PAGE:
India is an amazing country, not only does it produce more films than Hollywood but it has the world’s most thriving cinema culture. A staggering 75 per cent of Indian films’ lifetime earnings come from domestic cinema distribution. The equivalent figure for Hollywood is less than one fifth – and shrinking. The annual Indian box office figures have just been released at the FICCI Frames conference.
India’s box office grew by 10% to reach $1.53bn (Rs93.4bn) in 2013, according to a FICCI-KPMG report released on the opening day of the FICCI Frames conference in Mumbai.
The report said growth is due to increases in multiplex screens and average ticket prices, diversity in content, improvements in distribution due to digitisation and more sophisticated marketing methods. However, box office growth slowed last year compared to the 24% increase in 2012.
In 2013, the industry added 150-200 new multiplex screens, mostly in Tier II and Tier III cities. Multiplexes now account for around 25% of the screens in the country, of which around 90-95% are now digital screens. LINK
India: The company whose Vice President of Technology was previously caught pirating a major Bollywood release and now controls India’s biggest digital cinema integrator (Scrabble) has bought a smaller E-Cinema rival:
K Sera Sera Digital Cinema Pvt Ltd, a wholly-owned subsidiary of KSS Ltd, is acquiring Digital Cinema and Technology India Pvt Ltd (DCAT) for an undisclosed amount, as per a stock market disclosure.
This will make it one of the strongest players offering full HD e-cinema services delivered through the satellite in India and the third-largest player in e-cinema theatre network. LINK
On its Technology page, K Sera Sera describes itself as “Piracy Proof.” Well, they definitely have a true expert on the subject onboard.
UK: Despite having no marquee name star (other than the horse puppet) War Horse has broken records for event cinema.
Following the first ever live 4K theatre broadcast, National Theatre Live and Sony is pleased to announce the production of War Horse was seen by over 155,000 people around the world (120,000 people in the UK alone).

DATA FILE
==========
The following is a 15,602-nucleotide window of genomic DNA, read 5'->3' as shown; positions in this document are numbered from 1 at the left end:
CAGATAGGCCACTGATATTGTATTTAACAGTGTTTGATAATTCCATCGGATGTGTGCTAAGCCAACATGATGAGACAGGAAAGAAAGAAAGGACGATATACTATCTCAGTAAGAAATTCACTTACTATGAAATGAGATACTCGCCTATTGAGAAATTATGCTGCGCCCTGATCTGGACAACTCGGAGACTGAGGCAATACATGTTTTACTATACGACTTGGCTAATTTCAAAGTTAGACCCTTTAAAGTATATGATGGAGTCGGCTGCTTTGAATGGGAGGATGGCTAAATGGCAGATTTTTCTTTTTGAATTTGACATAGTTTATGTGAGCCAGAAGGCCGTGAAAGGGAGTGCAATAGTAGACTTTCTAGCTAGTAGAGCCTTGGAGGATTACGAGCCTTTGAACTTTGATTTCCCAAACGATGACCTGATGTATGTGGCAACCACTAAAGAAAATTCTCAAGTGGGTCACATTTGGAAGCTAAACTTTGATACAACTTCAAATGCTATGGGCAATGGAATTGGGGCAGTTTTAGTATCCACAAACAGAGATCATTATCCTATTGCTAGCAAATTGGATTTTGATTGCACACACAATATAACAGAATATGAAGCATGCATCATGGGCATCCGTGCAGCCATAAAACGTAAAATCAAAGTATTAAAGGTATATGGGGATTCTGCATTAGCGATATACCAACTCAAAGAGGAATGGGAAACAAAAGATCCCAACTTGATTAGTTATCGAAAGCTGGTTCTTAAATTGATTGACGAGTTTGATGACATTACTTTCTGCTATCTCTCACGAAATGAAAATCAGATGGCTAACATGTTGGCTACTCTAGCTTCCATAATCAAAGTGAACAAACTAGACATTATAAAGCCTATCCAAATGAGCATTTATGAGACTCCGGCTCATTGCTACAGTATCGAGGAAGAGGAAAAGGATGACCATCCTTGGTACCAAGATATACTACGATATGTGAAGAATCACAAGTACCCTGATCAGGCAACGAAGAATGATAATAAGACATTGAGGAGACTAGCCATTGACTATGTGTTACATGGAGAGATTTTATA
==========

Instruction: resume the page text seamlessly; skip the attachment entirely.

This tops National Theatre Live’s previous live audience record of 110,000 people who saw The Audience with Helen Mirren, broadcast from the West End in June 2013 (80,000 of whom were in the UK).
On February 27th 2014, National Theatre Live (NT Live) broadcast War Horse live from the New London Theatre to cinemas across the world. The broadcast was filmed on six Sony F55 cameras and projected using a Sony 4K projector, ensuring cinema-goers enjoyed the best possible 4K viewing experience. LINK
Pakistan: PepsiCo has signed a major deal with Imax and Cinestar in Pakistan.
Mr Jahanzeb Khan, Vice President and General Manager, Pakistan & Afghanistan Business Unit, PepsiCo International and Mr Ali Chaudary Managing Director Cinestar SMC Pvt Limited signed an exclusive beverage supply agreement for the Cinestar Cinema across Pakistan.
PepsiCo is the market leader in Pakistan with an LRB share of over 50% and has the distinction of being one of the largest PepsiCo market in the world. LINK
Denmark: An innovative advert for connecting concessions, cinema, cineasts and Coke:
Danish cinema-goers are surprised to see themselves appearing in the background of a short period-style drama, noisily slurping their Cokes and munching on popcorn, in a promotional stunt for Coca-Cola.
Creative agency Saatchi & Saatchi Denmark came up with the concept behind “The Coca-Cola Slurp”, which saw cinemagoers going to see ‘Anchorman 2: The Legend Continues’ filmed secretly in the cinema foyer and then superimposed into a pre-movie short, that includes steamy romantic scenes. LINK
Belgium: I am not sure how much of this is new technology and how much is marketing hype and attempted brand building for a turn-key digital cinema solution. Laser?
The technologies may be revolutionary, but the values and inspiration reflect back to the magic and moments that have made cinema special for more than 100 years. As the worldwide market share leader in digital cinema projection, Barco proudly introduces CinemaBarco, a rich and diverse array of entertainment experiences which will allow exhibitors and storytellers to reinvent the moviegoing experience for a new generation.
Imagine a wonderland of sights and sounds from the moment you walk through the door of your local multiplex, where everything around you is a modern expression of storytelling.
Follow us as we light a path to our much-anticipated movie screenings featuring Barco’s ultra-bright laser projector and life-like immersive sound.